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Financial advisor found guilty of stealing $1.1M from clients sentenced to 9 years in prison

How to help your family members avoid similar scams
Posted at 9:45 PM, Jul 29, 2020
and last updated 2020-07-30 11:47:02-04

MILFORD, Ohio — Gregory Oliver, owner of Oliver Financial Services in Milford, will spend the next nine years behind bars after he was found guilty of stealing from 18 of his clients, including seniors.

Ohio Department of Insurance Investigators discovered that Oliver did more than advise his clients, claiming he took more than $1.1 million from his clients through fraud and coercion between 2011 and 2018. He was charged with six counts of theft in February.

Cathy Rolfes said her two cousins and their deceased mother were taken for roughly $300,000.

“She trusted (Oliver) as if he were her son. I mean, he attended her funeral. He kind of presented himself as a member of the family,” Rolfes said.

Now, she considers that “family member” a con-artist.

“One of my cousins in particular, he really put themselves in a position of being her power of attorney, her executor,” she said. “He transferred the title of her house into his name and put it into an irrevocable trust. The legal ramifications of that we are still trying to work through.”

Rolfes worked with the Ohio Department of Insurance Investigators and reached out to attorneys at Pro Seniors, a non-profit group trying to help them recover the stolen money. On Monday, Rolfes attended the hearing when Oliver was sentenced to nine years in prison and ordered to pay more than $990,000 in restitution to the victims.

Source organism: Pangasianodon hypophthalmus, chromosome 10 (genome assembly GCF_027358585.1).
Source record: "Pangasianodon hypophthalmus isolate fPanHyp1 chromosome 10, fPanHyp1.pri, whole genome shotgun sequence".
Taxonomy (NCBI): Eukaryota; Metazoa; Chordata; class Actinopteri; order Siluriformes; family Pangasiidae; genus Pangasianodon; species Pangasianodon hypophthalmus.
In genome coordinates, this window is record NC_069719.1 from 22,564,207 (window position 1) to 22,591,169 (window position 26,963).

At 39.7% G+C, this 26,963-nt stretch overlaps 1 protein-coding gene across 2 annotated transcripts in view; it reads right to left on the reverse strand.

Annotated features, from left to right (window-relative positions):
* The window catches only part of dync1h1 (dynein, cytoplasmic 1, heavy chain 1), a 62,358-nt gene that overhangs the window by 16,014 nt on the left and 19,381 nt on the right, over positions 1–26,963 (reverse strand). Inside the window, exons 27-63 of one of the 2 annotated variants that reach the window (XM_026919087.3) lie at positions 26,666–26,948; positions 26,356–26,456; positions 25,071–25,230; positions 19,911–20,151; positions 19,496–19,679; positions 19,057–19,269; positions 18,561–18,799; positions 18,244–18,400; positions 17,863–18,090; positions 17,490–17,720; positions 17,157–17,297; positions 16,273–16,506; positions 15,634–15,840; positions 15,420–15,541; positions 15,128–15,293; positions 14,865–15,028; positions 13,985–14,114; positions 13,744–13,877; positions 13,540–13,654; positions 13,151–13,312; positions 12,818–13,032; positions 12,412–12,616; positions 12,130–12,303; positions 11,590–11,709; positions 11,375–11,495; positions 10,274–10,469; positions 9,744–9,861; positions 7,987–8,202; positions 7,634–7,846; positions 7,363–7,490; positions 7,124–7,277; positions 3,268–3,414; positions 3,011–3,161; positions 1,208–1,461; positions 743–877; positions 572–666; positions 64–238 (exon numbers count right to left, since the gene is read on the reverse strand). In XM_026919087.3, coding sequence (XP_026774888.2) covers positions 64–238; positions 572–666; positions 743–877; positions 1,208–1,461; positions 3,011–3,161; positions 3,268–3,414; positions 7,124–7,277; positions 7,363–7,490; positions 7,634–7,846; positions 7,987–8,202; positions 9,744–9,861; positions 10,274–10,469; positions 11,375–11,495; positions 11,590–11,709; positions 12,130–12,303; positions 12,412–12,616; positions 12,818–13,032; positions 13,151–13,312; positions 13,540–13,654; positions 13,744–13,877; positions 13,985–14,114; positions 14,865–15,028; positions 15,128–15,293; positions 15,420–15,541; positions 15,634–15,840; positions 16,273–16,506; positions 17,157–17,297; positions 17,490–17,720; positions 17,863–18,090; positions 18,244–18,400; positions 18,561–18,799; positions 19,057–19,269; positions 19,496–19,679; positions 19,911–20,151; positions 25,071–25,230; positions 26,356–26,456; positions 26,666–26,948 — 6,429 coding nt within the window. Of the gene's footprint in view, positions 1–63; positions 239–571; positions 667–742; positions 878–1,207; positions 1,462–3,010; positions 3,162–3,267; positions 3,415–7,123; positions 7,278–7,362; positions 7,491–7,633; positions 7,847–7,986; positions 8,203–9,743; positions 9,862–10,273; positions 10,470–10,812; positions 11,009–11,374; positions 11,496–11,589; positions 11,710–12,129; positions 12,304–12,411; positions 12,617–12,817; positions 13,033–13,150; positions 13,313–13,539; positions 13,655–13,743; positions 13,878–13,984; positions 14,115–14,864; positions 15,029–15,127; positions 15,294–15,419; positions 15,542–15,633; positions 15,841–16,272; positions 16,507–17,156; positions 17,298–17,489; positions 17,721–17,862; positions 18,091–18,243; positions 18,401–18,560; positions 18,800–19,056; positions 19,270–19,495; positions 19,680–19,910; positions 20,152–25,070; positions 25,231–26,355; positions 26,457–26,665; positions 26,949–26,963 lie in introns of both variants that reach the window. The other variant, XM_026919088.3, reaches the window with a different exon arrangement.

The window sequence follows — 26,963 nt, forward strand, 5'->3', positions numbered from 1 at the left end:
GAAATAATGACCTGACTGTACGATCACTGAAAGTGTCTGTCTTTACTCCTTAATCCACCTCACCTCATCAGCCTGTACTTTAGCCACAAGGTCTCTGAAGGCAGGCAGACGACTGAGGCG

“I do feel like justice was served ... I think the judge truly understood the severity of what he did," she said.

Department of Insurance Assistant Director of Fraud and Enforcement Michelle Rafeld said Oliver’s sentence sends a clear message that stealing from consumers, especially seniors, will not be tolerated.

"The majority of agents are good agents and aren't defrauding their clients. But we will aggressively take action on those who choose to break the law," she told WCPO.

Since many similar situations involve complex financial crimes, Rafeld said some cases can take several years to fully investigate.

"Our investigative staff are well trained in gathering and analyzing information in order to determine if a crime has been committed," she said.

Miriam Sheline, managing attorney at Pro Seniors, said the financial exploitation of seniors is all too common. The attorneys have worked with Rolfes' cousins to file civil lawsuits against Oliver to try and recoup some if not all of what was taken from them.

“This individual was a family friend for many years, and yet he was doing improper things," Sheline said. "You can’t trust someone to the point of just turning over control to everything in regard to your finances.”

The best protection is prevention, Sheline said.

“What we can do is stop the bleeding, stop the damage going forward. But once it is out the door, it is very hard to get it back,” she said.

For more help, Ohio seniors age 60 or older may call to schedule a free phone appointment with an attorney on the Pro Seniors Legal Helpline at (513) 345-4160.

Find more resources on the Pro Seniors website or on Broker Check, a free Financial Industry Regulatory Authority tool to research the background of financial brokers, advisers and firms.